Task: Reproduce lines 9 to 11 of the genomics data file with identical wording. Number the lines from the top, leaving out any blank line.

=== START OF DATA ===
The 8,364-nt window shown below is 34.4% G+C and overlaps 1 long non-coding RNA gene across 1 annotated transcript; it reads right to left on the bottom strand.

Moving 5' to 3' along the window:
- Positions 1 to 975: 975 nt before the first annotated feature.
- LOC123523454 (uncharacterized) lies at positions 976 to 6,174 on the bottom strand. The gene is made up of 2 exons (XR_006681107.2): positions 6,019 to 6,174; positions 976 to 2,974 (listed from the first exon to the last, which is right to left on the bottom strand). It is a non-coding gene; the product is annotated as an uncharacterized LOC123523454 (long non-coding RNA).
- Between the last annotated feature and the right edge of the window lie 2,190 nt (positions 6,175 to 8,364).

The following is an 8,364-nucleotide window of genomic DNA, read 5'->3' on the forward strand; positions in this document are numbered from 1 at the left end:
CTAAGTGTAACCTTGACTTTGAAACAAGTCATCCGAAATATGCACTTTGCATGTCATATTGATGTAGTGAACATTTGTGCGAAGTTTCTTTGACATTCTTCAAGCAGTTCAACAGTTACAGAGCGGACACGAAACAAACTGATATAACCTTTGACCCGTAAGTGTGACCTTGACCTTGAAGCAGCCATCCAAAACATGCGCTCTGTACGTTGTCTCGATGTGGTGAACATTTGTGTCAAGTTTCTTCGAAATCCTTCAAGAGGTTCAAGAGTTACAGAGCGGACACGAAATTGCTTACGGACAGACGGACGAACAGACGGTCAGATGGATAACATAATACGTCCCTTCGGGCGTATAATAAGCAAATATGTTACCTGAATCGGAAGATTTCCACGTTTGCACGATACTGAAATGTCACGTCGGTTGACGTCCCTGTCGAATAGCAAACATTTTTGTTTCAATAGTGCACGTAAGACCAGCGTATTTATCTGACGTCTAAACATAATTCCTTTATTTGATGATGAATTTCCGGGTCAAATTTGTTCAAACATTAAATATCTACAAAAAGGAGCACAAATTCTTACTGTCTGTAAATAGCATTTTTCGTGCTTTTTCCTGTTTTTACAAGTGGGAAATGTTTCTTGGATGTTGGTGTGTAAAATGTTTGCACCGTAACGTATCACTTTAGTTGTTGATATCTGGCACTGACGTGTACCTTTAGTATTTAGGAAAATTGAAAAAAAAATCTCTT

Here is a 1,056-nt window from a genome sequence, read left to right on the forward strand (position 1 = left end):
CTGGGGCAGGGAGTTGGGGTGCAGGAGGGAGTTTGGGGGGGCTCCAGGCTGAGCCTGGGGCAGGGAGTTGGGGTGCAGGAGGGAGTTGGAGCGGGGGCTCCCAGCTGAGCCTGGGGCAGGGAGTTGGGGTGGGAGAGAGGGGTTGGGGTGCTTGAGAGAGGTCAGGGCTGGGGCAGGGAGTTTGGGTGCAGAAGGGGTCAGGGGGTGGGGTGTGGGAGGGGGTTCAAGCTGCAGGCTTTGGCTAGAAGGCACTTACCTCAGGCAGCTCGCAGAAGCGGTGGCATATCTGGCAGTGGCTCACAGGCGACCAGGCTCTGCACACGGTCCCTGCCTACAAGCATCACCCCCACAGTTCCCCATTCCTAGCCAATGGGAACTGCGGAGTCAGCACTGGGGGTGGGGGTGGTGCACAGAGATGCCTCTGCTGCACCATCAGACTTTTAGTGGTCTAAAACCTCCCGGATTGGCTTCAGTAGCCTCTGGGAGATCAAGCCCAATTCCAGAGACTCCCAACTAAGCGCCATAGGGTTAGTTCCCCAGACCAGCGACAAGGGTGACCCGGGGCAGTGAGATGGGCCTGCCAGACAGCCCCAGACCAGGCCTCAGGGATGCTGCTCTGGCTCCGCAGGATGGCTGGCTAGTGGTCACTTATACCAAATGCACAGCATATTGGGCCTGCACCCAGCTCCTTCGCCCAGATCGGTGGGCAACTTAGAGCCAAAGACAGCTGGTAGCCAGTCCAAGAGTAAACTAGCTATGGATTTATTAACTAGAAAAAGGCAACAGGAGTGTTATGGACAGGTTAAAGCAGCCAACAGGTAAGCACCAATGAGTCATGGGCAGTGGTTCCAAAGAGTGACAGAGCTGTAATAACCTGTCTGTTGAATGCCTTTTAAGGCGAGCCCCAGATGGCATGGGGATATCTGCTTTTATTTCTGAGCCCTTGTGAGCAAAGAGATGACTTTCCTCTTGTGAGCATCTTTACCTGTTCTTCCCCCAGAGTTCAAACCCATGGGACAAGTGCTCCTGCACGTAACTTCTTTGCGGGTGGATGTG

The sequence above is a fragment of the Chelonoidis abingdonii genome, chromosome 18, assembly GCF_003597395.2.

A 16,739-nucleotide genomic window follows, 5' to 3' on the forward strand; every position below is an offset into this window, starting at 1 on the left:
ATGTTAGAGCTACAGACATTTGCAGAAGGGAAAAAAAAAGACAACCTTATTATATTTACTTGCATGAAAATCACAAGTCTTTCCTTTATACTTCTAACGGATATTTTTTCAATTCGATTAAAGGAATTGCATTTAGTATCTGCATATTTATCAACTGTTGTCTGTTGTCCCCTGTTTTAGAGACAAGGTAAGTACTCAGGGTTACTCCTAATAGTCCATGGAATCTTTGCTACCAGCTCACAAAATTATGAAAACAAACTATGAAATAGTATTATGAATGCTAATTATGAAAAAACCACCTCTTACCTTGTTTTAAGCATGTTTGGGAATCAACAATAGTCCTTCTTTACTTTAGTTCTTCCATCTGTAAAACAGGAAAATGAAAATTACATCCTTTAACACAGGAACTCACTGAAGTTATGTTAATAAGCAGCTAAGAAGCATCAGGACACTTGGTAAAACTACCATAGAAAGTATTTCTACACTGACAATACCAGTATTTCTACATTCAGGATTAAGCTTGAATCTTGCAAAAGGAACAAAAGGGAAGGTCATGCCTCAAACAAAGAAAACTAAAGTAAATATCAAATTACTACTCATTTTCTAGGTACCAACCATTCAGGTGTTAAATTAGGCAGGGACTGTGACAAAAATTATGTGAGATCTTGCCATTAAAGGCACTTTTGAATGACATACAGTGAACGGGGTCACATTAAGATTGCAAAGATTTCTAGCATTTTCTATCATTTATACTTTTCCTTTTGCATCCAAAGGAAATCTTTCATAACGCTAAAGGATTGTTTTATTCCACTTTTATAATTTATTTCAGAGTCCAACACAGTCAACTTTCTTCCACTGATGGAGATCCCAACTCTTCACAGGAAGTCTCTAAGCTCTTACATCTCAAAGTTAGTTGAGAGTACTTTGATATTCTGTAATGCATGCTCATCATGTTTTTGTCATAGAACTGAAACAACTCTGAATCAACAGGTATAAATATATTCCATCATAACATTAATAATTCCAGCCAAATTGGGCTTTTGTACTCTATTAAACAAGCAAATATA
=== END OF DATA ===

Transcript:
CTGGGGCAGGGAGTTGGGGTGCAGGAGGGAGTTTGGGGGGGCTCCAGGCTGAGCCTGGGGCAGGGAGTTGGGGTGCAGGAGGGAGTTGGAGCGGGGGCTCCCAGCTGAGCCTGGGGCAGGGAGTTGGGGTGGGAGAGAGGGGTTGGGGTGCTTGAGAGAGGTCAGGGCTGGGGCAGGGAGTTTGGGTGCAGAAGGGGTCAGGGGGTGGGGTGTGGGAGGGGGTTCAAGCTGCAGGCTTTGGCTAGAAGGCACTTACCTCAGGCAGCTCGCAGAAGCGGTGGCATATCTGGCAGTGGCTCACAGGCGACCAGGCTCTGCACACGGTCCCTGCCTACAAGCATCACCCCCACAGTTCCCCATTCCTAGCCAATGGGAACTGCGGAGTCAGCACTGGGGGTGGGGGTGGTGCACAGAGATGCCTCTGCTGCACCATCAGACTTTTAGTGGTCTAAAACCTCCCGGATTGGCTTCAGTAGCCTCTGGGAGATCAAGCCCAATTCCAGAGACTCCCAACTAAGCGCCATAGGGTTAGTTCCCCAGACCAGCGACAAGGGTGACCCGGGGCAGTGAGATGGGCCTGCCAGACAGCCCCAGACCAGGCCTCAGGGATGCTGCTCTGGCTCCGCAGGATGGCTGGCTAGTGGTCACTTATACCAAATGCACAGCATATTGGGCCTGCACCCAGCTCCTTCGCCCAGATCGGTGGGCAACTTAGAGCCAAAGACAGCTGGTAGCCAGTCCAAGAGTAAACTAGCTATGGATTTATTAACTAGAAAAAGGCAACAGGAGTGTTATGGACAGGTTAAAGCAGCCAACAGGTAAGCACCAATGAGTCATGGGCAGTGGTTCCAAAGAGTGACAGAGCTGTAATAACCTGTCTGTTGAATGCCTTTTAAGGCGAGCCCCAGATGGCATGGGGATATCTGCTTTTATTTCTGAGCCCTTGTGAGCAAAGAGATGACTTTCCTCTTGTGAGCATCTTTACCTGTTCTTCCCCCAGAGTTCAAACCCATGGGACAAGTGCTCCTGCACGTAACTTCTTTGCGGGTGGATGTG

The sequence above is a fragment of the Chelonoidis abingdonii genome, chromosome 18, assembly GCF_003597395.2.

A 16,739-nucleotide genomic window follows, 5' to 3' on the forward strand; every position below is an offset into this window, starting at 1 on the left: